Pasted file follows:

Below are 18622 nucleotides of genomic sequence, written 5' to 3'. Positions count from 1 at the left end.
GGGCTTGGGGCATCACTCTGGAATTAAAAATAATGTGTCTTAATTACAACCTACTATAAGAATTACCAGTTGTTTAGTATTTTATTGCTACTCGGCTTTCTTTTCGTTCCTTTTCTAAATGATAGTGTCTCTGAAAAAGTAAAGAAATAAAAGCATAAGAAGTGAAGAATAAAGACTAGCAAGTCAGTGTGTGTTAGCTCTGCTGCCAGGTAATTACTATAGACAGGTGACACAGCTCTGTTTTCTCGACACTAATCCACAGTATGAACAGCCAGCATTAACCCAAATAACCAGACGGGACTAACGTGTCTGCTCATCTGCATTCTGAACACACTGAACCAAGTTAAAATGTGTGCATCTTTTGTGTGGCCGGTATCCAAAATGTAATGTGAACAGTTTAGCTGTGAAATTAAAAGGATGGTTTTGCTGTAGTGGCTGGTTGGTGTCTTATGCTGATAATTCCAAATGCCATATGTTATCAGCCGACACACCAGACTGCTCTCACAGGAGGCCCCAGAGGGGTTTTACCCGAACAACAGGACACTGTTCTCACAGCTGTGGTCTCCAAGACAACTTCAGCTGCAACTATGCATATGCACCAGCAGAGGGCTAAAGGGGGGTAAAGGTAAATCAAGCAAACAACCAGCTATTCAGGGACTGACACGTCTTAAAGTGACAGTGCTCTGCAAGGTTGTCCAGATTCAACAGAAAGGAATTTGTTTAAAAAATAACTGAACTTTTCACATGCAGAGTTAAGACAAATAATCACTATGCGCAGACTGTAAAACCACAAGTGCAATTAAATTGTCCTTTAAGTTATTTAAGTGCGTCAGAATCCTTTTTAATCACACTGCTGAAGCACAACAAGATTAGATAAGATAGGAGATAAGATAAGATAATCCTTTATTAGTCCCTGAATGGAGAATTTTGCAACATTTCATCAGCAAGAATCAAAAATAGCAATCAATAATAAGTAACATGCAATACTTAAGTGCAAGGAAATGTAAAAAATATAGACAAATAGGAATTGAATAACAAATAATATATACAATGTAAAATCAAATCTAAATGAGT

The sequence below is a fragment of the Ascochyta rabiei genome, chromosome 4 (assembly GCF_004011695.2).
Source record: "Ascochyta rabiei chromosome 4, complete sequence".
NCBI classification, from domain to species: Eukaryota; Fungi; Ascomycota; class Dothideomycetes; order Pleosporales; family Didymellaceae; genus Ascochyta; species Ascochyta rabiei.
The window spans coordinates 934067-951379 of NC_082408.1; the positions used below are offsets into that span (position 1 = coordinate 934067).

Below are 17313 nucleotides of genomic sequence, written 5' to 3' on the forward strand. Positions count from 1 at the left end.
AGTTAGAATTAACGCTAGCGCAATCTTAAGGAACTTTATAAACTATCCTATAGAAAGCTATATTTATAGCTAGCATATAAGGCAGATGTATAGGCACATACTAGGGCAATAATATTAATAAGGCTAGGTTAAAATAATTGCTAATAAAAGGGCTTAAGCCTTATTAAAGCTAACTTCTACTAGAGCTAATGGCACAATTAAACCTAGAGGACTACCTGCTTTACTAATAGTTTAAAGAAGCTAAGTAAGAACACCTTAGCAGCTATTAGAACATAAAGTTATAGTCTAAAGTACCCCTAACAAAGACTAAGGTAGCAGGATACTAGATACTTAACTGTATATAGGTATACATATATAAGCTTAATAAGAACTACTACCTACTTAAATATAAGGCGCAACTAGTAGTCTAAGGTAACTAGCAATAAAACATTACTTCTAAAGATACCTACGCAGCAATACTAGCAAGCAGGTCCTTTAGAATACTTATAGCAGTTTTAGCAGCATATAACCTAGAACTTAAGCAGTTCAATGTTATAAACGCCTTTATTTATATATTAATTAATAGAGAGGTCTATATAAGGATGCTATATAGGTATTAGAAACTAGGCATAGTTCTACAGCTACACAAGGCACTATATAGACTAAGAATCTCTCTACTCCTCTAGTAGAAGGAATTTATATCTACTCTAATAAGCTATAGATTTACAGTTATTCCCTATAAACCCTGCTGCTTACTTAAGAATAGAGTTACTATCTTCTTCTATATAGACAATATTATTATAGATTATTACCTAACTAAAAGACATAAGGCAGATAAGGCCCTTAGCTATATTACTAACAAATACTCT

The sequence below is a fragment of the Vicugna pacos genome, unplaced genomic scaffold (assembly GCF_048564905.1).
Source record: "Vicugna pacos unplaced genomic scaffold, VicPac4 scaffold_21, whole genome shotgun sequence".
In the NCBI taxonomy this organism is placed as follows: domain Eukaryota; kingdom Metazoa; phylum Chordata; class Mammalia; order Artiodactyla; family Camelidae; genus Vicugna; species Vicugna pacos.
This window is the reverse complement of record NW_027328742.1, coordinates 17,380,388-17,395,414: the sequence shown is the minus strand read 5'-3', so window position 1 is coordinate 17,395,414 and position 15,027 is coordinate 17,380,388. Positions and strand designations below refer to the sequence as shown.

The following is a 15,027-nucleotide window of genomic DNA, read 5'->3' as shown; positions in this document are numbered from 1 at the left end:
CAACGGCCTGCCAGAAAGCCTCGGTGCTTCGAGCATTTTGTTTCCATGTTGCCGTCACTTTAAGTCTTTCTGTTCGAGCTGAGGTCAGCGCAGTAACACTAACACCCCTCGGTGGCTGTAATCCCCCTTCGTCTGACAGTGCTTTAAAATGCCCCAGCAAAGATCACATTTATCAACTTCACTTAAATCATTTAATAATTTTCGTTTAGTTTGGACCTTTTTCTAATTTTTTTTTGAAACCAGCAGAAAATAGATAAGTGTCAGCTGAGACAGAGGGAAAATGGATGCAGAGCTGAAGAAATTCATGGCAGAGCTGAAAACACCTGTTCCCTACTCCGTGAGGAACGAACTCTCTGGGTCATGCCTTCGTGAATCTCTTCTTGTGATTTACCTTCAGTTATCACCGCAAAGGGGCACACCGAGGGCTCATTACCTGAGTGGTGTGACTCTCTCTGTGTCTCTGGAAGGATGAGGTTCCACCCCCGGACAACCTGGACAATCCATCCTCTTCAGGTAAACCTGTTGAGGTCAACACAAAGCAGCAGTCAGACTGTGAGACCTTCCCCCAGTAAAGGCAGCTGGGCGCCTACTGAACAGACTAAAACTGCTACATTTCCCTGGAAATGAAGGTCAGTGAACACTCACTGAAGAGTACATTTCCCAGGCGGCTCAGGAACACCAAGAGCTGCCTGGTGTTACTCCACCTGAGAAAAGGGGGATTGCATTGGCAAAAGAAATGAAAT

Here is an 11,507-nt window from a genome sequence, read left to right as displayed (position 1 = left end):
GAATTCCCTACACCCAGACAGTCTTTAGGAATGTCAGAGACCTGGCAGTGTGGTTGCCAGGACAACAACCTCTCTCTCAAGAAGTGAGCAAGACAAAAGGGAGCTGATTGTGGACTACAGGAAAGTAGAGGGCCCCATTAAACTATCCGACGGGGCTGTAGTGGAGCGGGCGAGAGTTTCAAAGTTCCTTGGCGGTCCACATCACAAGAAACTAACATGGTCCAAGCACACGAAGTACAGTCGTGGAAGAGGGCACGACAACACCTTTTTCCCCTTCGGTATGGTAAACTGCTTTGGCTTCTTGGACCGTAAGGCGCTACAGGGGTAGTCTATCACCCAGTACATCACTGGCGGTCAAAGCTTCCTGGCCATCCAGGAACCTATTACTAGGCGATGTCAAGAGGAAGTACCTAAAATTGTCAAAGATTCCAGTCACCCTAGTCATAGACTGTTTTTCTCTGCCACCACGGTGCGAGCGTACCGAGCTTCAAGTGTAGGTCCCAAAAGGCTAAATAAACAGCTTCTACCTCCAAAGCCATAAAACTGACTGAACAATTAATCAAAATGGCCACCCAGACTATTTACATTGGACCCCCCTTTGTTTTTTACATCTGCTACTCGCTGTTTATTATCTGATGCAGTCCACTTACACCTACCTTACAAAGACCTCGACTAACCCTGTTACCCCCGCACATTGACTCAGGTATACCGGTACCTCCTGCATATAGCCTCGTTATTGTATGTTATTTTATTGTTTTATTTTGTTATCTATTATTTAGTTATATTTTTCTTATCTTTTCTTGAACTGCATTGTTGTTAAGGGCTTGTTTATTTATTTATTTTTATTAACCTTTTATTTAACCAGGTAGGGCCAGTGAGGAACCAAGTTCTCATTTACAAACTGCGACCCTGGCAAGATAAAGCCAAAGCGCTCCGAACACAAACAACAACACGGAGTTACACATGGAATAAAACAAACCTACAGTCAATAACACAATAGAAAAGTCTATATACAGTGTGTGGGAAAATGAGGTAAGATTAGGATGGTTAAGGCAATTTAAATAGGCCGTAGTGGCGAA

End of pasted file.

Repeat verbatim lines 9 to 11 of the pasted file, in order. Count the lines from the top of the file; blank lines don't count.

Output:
The sequence below is a fragment of the Vicugna pacos genome, unplaced genomic scaffold (assembly GCF_048564905.1).
Source record: "Vicugna pacos unplaced genomic scaffold, VicPac4 scaffold_21, whole genome shotgun sequence".
In the NCBI taxonomy this organism is placed as follows: domain Eukaryota; kingdom Metazoa; phylum Chordata; class Mammalia; order Artiodactyla; family Camelidae; genus Vicugna; species Vicugna pacos.